(TNS) — The most interesting thing about this Chiefs preseason is Patrick Mahomes, and you will probably agree that this is beyond debate. On Friday night, he will likely make at least one throw that none of the Chiefs' other quarterbacks could, and at least one throw that none of them would.

The most interesting thing about the regular season could be an interesting debate. Alex Smith's ability to block out noise and move past his head bouncing off the concrete turf in Indianapolis (twice). Tyreek Hill's progression as the team's No. 1 receiver. Justin Houston's knee. Derrick Johnson's return. Travis Kelce's stardom. Marcus Peters.

But the most important thing might be much more subtle, the kind of wonky football storyline that's usually glossed over in vagaries, if discussed at all.

Because aside from injuries, which can wreck any team's season, the Chiefs' only obvious potential fatal flaw is their run defense.

In an offseason absolutely packed with surprises — a big trade to draft a first-round quarterback, a successful GM fired, a respected receiver cut — the most immediately impactful move might be one that's been largely overlooked.

More on that in a minute.

In the simplest and most honest terms, the Chiefs stunk against the run last year. Only six teams gave up more rushing yards, and only eight gave up more rushing yards per carry. The problem crystallized in the playoff game, when Le'Veon Bell ran 30 times for 170 yards. Only once did the Chiefs stop him behind the line of scrimmage. Six times he ran for nine or more yards.

The Chiefs are good enough now to be judged on whether they advance in the playoffs, and feeble run defense is no way to advance in the playoffs.

"We are working our butts off," Johnson said. "I promise you we will be better in the run game this year."

Some of this, it should be said, can be blamed on injuries. Johnson and Houston are two of the team's best run defenders. They played just three full games together, and in each the Chiefs held their opponent below its season rushing average. The cumulative 3.6 yards per carry would've tied for second-best in the league over a full season.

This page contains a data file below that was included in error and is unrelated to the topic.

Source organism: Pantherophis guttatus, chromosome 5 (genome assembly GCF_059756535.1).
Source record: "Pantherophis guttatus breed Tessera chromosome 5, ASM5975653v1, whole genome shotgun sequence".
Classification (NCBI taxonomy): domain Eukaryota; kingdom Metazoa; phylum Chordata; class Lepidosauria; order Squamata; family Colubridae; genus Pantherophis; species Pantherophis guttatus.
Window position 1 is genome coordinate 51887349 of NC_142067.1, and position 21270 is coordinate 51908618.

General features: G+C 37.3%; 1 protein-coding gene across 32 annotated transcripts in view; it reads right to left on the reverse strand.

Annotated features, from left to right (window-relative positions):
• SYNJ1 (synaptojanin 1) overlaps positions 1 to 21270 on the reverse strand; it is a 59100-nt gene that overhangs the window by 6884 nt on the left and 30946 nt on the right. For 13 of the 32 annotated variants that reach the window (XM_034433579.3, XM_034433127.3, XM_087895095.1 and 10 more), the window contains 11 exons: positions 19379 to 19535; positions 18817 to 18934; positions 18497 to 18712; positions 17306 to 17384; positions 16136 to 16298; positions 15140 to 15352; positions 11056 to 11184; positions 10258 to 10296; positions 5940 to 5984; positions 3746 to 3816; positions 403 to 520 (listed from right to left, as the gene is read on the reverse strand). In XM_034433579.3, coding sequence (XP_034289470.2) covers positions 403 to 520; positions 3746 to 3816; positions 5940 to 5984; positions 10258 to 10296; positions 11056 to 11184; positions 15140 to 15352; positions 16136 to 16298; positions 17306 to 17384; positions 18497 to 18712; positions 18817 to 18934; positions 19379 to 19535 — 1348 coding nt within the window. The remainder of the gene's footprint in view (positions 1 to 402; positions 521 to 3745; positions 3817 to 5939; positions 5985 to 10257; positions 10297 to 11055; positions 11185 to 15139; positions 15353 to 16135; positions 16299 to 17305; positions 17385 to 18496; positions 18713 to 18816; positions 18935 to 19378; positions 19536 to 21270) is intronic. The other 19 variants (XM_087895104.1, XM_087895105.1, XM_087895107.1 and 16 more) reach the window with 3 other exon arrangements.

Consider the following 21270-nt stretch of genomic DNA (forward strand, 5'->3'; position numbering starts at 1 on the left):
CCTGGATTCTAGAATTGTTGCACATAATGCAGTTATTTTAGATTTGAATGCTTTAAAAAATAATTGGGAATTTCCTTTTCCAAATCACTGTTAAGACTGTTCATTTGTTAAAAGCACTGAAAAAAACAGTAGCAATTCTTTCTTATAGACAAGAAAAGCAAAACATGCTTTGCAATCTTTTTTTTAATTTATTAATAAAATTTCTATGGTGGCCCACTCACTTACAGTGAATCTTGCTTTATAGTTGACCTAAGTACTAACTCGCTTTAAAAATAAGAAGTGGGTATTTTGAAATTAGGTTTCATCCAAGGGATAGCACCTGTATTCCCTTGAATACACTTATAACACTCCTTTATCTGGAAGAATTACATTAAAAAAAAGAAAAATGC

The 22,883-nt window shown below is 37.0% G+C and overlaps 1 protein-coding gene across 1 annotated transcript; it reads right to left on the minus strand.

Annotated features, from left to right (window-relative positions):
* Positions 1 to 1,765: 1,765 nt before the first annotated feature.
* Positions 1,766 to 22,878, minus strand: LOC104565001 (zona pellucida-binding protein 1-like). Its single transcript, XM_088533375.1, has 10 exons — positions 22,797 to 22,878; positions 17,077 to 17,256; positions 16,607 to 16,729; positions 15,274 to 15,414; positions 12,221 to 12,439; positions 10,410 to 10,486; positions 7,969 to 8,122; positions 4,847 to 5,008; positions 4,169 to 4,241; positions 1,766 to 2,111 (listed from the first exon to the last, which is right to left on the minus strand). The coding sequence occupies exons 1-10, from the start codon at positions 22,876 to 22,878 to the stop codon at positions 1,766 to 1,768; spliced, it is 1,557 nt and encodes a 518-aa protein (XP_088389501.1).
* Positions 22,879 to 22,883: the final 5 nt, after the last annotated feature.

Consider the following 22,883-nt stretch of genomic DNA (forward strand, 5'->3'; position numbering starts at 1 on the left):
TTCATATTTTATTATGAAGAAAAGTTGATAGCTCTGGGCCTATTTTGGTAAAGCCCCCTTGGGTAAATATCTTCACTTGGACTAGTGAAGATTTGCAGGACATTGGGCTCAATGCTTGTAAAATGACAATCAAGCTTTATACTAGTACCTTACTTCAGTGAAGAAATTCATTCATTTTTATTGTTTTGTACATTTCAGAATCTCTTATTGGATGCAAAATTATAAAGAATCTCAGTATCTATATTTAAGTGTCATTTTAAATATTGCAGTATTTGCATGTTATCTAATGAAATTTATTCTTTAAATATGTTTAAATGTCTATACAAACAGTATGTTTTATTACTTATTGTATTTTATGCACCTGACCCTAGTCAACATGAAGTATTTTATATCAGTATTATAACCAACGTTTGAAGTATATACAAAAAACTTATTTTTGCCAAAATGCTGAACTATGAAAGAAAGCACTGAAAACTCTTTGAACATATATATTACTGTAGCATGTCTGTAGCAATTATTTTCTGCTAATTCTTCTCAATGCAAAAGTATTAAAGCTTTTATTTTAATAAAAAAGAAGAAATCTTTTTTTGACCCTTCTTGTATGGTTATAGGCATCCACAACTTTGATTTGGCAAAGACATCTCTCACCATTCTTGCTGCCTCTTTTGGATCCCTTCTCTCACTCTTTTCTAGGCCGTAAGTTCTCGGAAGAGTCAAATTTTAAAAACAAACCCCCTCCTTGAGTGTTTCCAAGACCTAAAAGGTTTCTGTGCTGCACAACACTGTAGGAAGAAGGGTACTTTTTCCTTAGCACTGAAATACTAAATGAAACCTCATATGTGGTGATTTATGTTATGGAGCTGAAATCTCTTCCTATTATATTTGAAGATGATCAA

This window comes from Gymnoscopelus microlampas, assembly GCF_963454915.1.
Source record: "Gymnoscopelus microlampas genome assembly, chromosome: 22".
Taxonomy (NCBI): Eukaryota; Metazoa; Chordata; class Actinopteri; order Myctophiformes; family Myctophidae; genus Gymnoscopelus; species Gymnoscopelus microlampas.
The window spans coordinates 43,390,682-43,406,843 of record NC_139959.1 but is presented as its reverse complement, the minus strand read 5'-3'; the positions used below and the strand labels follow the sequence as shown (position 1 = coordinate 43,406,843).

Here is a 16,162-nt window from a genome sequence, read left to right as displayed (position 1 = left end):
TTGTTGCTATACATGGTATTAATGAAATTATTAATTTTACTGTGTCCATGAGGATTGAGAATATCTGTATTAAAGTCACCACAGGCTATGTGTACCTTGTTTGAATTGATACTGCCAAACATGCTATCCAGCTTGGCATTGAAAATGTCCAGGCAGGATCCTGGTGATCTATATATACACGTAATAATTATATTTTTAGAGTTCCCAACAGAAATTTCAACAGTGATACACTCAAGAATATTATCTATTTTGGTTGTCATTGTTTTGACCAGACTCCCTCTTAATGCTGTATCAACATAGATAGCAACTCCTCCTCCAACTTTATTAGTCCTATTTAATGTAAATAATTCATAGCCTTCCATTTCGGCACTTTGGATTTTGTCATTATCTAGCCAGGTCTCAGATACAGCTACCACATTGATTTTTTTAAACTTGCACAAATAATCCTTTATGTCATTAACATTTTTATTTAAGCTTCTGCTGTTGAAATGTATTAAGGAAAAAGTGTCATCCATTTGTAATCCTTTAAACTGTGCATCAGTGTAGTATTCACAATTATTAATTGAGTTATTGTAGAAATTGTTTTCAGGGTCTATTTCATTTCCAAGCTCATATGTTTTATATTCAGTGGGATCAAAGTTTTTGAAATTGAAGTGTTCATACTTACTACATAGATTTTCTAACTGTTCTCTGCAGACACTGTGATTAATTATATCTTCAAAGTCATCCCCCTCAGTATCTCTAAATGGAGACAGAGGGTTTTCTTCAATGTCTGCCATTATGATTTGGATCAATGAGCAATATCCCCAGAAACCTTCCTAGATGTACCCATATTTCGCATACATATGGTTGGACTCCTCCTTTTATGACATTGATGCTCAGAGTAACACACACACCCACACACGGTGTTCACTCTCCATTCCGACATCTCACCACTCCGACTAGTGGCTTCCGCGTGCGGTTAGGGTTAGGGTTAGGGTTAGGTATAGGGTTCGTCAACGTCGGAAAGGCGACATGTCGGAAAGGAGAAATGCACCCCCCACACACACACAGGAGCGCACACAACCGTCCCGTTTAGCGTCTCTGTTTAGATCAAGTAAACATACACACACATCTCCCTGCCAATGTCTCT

But the Chiefs know better than to wrap themselves in a cozy blanket of excuses about injuries. Two of the teams they played with both Johnson and Houston — the Bucs and Broncos — were among the league's five worst rushing offenses.

Injuries happen, and besides: the Chiefs gave up 205 yards rushing to Jacksonville with Johnson on the field, and served as henchmen for Bell's playoff highlight tape with Houston on the field.

There were times, even before the injury, where Johnson appeared a step slower in closing gaps. Houston has played just one full season out of the last four.

Defensive coordinator Bob Sutton has spent much of training camp reminding his guys just how awful they were at stopping the run last year. Some of that is theater — football coaches are always theatrical — but most is a genuine acknowledgment that nothing else matters if they spend another playoff game dragging down a running back after the first-down marker.

But here is an inconvenient reality: this will be the Chiefs' fifth year with the same defensive coordinator, and many of the same players. They have not finished in the top half in rushing average defense even once, and only three teams have given up more yards per carry over that span.

Sutton's philosophy has generally been to create turnovers, prevent big plays and defend the pass — so in some ways, giving up yards on the ground is part of the plan.

But at least a measure of improvement will have to come if the Chiefs are going to rise above the good-not-great cycle they've been in the last four years.

So, something has to change, right? A new player, perhaps?

Oh, hey, look over there. It's Bennie Logan. He's new. And enormous. And much more athletic than he's given credit for, an alpha run stopper for a team in desperate need of one.

"I think he is going to be a real good addition," Sutton said.

"I just try my best to pretty much embarrass the guy in front of me," Logan said.

Logan is, basically, the replacement for Dontari Poe. And while Poe is a forever legend for Hungry Pig Right and the Tebow Pop Pass he is almost certainly an inferior run defender to Logan at this point in each player's career.

The Chiefs have had good depth on the defensive line, and Chris Jones could be a star. But Logan is a little different. He's proven — skins on the wall, to use one of the organization's favorite terms — and at 27 years old still young enough to produce.

Poe is freakishly gifted, but has also had major back surgery. Bad backs get worse, not better. That's true for your neighbor, and particularly true for large men whose job demands they crash into and push against other large men.

Logan provides a measure of certainty, and an above-average run defender at the point of attack for a run defense that's long been one of the league's worst.

He can't, and won't, do it by himself. But this is an upgrade, one we'll see against an opponent for the first time on Friday night.